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Elmwood School:
The Our Kids Report > Reviews
Grades Preschool TO Gr. 12 — Ottawa, ON (Map)

Elmwood School:

Roundtable Q&A Discussion About Elmwood School (2020)

Elmwood School alumni, current students, and parents shared their insights on the school’s culture, values, strengths, and weaknesses. Hear what Sijyl, Ryan Schwartz, Julie had to say about the school.

Video Contents

Highlights from the Q&A discussion

Sijyl — alum

Sijyl attended Elmwood for ten years, from Grades 2 to 12, and graduated in 2017. Sijyl is currently a fourth-year biomedical student at the University of Ottawa.

  • The thing that I've appreciated about the school the most is the vast array of opportunities that we were given as students and also the dedication of the staff and my peers in encouraging me to pursue the vast number of opportunities that were put in our way.

  • Since I've graduated, the biggest takeaway I've learned from my time at Elmwood is to always go for something. Don't let your inhibitions hold you back, because this idea of letting your inhibitions get in your way and stopping yourself from doing something has hindered me in the past. And knowing that I have the skills and the capability to tackle anything that comes my way is something that I really appreciate. That's something that I've taken forward in both my academics and in my professional life as a research assistant.

  • It's the tight-knit community between both the staff and the students, apart from the small class size. Everyone knows each other. They're all in good relationships with one another and I think that's great. It's a very homely environment for the students.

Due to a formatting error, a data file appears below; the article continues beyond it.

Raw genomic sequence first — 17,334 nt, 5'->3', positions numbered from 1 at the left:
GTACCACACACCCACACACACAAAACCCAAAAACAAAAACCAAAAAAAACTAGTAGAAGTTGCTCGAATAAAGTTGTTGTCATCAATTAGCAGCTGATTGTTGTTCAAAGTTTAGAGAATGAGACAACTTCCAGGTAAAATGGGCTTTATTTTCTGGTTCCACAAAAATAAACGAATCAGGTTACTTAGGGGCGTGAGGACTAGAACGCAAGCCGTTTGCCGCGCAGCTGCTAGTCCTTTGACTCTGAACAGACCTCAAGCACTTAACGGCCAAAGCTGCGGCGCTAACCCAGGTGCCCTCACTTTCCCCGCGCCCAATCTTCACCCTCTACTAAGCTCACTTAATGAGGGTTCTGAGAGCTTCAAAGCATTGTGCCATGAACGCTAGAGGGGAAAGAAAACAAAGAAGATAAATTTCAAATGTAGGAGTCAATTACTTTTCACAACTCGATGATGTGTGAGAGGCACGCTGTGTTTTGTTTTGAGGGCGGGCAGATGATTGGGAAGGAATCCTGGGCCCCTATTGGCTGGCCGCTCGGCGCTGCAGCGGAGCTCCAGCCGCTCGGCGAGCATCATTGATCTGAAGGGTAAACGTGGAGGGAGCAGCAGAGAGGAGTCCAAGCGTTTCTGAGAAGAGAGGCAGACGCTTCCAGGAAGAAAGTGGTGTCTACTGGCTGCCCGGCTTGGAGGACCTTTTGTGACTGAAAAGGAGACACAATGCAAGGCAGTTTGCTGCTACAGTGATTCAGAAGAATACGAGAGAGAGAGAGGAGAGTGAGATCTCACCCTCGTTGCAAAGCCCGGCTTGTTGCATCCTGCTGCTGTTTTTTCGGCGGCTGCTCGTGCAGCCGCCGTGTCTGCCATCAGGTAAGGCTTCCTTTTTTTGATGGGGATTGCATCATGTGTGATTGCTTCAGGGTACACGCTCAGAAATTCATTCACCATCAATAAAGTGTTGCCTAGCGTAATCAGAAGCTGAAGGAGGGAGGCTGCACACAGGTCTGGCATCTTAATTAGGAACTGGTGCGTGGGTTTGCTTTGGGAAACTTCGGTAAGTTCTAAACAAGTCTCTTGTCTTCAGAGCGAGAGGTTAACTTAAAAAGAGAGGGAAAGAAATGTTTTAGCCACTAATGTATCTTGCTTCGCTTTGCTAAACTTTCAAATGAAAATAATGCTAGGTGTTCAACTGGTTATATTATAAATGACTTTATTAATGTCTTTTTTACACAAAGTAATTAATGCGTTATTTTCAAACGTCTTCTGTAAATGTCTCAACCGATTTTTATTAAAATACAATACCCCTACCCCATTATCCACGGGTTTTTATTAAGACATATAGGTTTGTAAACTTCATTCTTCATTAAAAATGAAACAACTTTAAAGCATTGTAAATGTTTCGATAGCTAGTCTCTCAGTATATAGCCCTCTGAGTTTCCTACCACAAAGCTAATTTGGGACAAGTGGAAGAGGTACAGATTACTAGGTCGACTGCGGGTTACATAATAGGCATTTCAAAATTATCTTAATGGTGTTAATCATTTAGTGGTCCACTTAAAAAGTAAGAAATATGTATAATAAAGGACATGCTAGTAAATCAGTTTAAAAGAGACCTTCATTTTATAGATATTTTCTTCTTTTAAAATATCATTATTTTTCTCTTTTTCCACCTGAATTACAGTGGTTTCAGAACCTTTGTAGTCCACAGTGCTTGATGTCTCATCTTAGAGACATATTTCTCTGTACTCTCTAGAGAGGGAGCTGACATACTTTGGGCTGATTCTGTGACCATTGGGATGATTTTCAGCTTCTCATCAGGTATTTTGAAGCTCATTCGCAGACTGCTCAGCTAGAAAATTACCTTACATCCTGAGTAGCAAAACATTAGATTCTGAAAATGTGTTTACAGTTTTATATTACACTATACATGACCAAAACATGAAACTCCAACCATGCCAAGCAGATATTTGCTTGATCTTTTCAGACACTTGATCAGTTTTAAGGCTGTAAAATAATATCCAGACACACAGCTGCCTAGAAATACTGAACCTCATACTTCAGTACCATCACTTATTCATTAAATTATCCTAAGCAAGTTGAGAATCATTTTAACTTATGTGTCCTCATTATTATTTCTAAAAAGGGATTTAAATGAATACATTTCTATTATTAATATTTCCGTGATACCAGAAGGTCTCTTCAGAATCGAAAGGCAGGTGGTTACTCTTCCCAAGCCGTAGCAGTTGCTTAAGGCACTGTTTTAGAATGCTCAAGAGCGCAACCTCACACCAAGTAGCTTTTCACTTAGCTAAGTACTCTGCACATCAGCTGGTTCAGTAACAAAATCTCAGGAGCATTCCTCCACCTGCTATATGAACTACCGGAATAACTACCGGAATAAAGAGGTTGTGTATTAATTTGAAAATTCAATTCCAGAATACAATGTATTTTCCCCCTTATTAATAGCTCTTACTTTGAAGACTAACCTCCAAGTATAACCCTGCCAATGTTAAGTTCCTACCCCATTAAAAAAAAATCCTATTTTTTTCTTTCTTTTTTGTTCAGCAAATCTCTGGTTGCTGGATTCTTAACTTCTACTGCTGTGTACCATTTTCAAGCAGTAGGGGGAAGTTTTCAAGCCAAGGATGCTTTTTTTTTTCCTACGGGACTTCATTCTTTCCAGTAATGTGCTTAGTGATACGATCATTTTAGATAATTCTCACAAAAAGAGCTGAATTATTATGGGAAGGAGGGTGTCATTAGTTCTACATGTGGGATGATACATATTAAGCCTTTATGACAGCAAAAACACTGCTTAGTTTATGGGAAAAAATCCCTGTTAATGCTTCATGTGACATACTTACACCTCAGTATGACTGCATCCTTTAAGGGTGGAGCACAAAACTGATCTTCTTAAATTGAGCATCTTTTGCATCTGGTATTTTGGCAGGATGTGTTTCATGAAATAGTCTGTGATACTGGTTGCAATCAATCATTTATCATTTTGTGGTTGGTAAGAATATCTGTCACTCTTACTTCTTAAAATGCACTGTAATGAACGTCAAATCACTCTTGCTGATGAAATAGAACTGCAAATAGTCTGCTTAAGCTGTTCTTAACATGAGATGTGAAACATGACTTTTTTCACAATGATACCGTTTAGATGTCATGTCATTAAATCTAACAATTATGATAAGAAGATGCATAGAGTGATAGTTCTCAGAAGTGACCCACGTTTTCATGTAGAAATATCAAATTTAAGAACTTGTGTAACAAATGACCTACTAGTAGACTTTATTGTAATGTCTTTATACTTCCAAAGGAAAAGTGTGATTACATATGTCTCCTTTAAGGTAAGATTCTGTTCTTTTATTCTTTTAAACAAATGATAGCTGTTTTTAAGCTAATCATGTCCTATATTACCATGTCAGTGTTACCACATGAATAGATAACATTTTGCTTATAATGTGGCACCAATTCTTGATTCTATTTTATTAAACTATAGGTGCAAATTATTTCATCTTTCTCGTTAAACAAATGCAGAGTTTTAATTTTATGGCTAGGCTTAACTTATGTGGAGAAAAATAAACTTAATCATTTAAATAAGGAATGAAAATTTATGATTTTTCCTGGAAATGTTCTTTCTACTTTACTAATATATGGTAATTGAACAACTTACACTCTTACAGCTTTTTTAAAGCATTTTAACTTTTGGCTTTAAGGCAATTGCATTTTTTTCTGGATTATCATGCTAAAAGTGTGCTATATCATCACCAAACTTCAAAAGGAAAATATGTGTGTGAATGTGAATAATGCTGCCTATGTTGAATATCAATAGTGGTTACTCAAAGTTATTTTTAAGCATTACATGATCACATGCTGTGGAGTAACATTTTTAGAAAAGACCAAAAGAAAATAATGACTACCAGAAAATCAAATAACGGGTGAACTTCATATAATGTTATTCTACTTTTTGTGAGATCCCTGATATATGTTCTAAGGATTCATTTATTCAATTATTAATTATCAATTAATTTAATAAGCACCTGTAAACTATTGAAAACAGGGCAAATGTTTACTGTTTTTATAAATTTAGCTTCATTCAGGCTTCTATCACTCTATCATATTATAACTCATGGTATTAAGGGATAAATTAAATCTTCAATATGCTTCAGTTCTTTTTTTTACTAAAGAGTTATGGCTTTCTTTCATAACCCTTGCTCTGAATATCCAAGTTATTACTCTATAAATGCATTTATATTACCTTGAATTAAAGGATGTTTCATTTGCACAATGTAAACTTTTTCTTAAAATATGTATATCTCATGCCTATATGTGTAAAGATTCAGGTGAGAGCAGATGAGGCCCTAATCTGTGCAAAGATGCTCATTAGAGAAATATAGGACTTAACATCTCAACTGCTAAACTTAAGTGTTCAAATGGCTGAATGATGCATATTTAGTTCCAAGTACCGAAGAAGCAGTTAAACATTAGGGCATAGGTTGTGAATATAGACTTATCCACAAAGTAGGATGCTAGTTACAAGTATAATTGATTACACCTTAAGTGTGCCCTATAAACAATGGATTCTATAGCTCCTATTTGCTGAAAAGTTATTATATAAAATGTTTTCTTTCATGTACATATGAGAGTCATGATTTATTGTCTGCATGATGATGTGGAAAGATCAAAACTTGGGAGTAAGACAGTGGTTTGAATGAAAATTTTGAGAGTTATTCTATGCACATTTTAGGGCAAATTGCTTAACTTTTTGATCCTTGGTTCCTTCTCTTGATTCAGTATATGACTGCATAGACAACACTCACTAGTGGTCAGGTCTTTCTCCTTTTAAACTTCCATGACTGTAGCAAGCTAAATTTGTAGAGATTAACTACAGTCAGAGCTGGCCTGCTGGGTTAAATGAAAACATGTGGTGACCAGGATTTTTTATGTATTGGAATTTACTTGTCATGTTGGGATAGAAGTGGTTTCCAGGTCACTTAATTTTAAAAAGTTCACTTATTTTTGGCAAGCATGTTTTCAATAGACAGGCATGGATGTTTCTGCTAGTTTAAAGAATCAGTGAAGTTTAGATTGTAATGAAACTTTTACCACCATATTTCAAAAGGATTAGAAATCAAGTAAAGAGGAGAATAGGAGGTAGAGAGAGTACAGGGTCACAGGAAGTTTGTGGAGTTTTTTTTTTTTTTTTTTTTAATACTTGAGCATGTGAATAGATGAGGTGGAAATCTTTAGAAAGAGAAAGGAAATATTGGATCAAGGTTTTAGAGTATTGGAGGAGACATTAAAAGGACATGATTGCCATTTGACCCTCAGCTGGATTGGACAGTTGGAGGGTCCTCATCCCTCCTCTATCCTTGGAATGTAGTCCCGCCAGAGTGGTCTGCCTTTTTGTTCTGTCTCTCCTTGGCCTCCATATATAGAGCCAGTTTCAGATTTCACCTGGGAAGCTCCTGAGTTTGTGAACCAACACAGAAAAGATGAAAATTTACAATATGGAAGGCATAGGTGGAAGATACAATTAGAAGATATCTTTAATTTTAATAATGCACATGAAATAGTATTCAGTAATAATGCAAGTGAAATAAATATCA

• The all-girls environment is very nurturing, and you see girls supporting each other through their education and their extracurricular pursuits. And that's something I really valued as a shy person coming into the school. I was not very willing to participate in many things, I would not attend clubs, I would sit by myself at recess and not try to make many friends. But I found that with the encouragement of my peers and my teachers, I started to step out of my comfort zone and try new things and that's something I really valued.

  • The diversity in the student population and the staff population. The fact that Elmwood has that diversity but also celebrates it through activities such as International Night and Francophonie Night, that's something that stuck with me as a first-generation immigrant and that's what I value about the school the most.

  • Three words to describe Elmwood: The first trait that came to mind was nurturing because Elmwood fosters a positive environment in which girls feel like they can be themselves and not be under the scrutiny of being judged. Not only do teachers and fellow peers encourage students to pursue new opportunities and new endeavours, but they also provide them with the opportunities to stretch themselves and I think that's important. Secondly, I think the school is driven and is always looking towards ways of tailoring their education to ways in which girls learn best; that's something I found valuable. Then, with drive comes innovation. So, Elmwood, from what I saw at my time, is always looking for ways to connect with the broader world of education and tailor its teaching techniques to ways in which girls learn best. But not only that, but they’re also incorporating new, novel technologies into their teaching strategies to make the educational experience a really wholesome one.